Forever My Girl

I was blown away by the fact that this wasn’t a Nicholas Sparks movie. It’s by writer/director Bethany Ashton Wolf, who films this thing in her home state of Louisiana. It’s obviously going to appeal to the young adults. Anybody older than 15 is going to spot the many flaws of this poorly executed romance.

Liam Page (British actor Alex Roe) is a rising country star who in the opening scene, leaves his high-school sweetheart Josie Preston (Jessica Rothe of Happy Death Day) at the altar. Eight years later, it’s not just his first hit song the small town is hearing on the radio. He’s played sold-out arenas, with adoring fans, and a goofy, bearded manager that wears a “Styx” shirt, and grabs the blondes in the front row for him to sleep with after the show. But I suppose we’re supposed to feel for Liam because…well, when a groupie jumps up and down on his cell phone, he needs to have it fixed pronto. You see, it has a message from Josie on it that he listens to every day (not sure why he doesn’t just buy a new cell phone he can use also; I learned from Hillary Clinton, most famous people have multiple cell phones). We’re also supposed to feel bad for Liam because his best friend (and former groomsman) has died in a car accident, and his mom died when he was really young. Yet as my wife pointed out, “His mom died when he was a kid, and we see a photo of him on the football team, dating a cheerleader, so…he seemed to have processed it by the time he was in high school.”

When Liam returns for the funeral, he’s promptly punched in the stomach by Josie. We find she is doing alright for herself. She owns a popular florist shop in town. She has an adorable little girl, who we quickly find out, is actually Liam’s kid (I figured a “spoiler alert” wasn’t necessary, as it’s rather predictable, and the trailers tell you that).

What I can’t figure out about Josie is this — why hasn’t she gotten over him? And if she despises him so much, well…how about you collect child support from this rich country music singer? And lastly, she’s a gorgeous young lady. How is it there’s no other man in her life? She seems to always be moving around town with her older brother (we know it’s her brother because in the opening wedding scene, he had the horribly written lines about “Are you ready for your big brother to walk you, little sister, down the aisle?” It was almost like lyrics from an Elvis song).

That’s another complaint I have. Just as I had a problem with everyone in (Three Billboards Outside) Ebbing, Missouri hating Frances McDormand…why does everyone in town hate Liam? I understand all of Josie’s friends hating him, but this is a guy that is as big as Paul McCartney (everywhere he walks, people are taking photos, getting autographs, and going nuts over him). Somebody with that level of fame could, as Trump once said, shoot somebody in the middle of the street, and still have fans. So when a young lady at a grocery store sells him some booze and mouths off to him…it’s not the least bit believable. But that’s one of many goofy flaws in this movie.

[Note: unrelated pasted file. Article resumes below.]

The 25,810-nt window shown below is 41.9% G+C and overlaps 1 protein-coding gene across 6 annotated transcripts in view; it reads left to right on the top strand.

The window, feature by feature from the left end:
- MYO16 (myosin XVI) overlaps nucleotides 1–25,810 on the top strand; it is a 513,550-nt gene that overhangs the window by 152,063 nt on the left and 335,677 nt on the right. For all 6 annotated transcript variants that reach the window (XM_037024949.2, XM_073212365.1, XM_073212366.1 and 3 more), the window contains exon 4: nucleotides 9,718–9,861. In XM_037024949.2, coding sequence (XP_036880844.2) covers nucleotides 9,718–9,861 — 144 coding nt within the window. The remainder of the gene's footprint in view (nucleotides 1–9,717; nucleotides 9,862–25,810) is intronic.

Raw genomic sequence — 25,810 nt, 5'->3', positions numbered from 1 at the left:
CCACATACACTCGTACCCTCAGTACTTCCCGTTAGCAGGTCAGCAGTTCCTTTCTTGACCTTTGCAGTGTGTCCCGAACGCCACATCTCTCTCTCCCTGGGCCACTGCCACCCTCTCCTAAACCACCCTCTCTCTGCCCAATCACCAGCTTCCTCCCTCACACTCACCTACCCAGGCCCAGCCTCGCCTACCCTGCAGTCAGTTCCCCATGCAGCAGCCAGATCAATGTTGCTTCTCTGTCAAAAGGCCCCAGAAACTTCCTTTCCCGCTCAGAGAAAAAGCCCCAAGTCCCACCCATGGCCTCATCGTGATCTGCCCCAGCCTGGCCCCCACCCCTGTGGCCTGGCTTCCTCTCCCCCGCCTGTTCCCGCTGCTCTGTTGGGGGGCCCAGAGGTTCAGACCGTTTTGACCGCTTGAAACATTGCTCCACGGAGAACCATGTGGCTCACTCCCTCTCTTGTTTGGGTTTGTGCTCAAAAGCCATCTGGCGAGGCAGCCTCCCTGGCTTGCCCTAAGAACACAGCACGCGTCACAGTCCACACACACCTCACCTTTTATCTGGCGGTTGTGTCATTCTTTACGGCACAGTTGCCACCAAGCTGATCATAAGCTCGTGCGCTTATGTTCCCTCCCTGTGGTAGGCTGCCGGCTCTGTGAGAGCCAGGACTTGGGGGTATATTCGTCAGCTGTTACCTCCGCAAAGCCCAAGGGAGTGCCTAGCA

Shouldn’t the audience watching this dislike him? He hasn’t talked to his dad in eight years, who’s a widower, minister, and nice guy. He left a woman at the altar that, although he may still love her, it didn’t slow him down from sleeping with groupies and fans while on the road. But…he’s stepping up and wanting to be a father, so I guess all is forgiven. It’s strange, because the novel is written by a woman (Heidi McLaughlin) and the writer/director of this movie is female. Why is it women find this story romantic? I’m as perplexed as I was when all the women found the horrible 50 Shades of Grey so romantic.

Daughter Billi (Abby Ryder Fortson) is adorable, and she has some terrific lines. A few of the lines were poorly written and aren’t things a child that age would’ve said, though.

I’m not a fan of country music, but the songs (by Brett Boyett and Jackson Odell) are serviceable. I did chuckle that the first two songs in the movie mention “whiskey.” Gotta love country music. Oh, and for country fans, there’s a fun cameo by Travis Tritt.

The movie did have a few scenes that moved me. One of those has Liam looking out his window and wondering what happened to his mom’s rose garden. Not quite as powerful as Samuel Jackson ruining his cheating wife’s rose garden in Black Snake Moan, but…

There were also a few romantic scenes, and some cute scenes with the father and daughter getting to know each other. It helps that he’s famous and everyone idolizes him. Not sure if he was some grubby trucker that just rolled into town, mom and daughter would be so quick to just accept him into their lives and welcome him over for an awkward dinner.

They’re a great looking cast, but not the best actors.

The movie is unoriginal hookum, that should’ve been shown on CMT or Lifetime; but crowds are going to eat this up. After all, Nicholas Sparks’ movies rake in the cash.

1 ½ stars out of 5.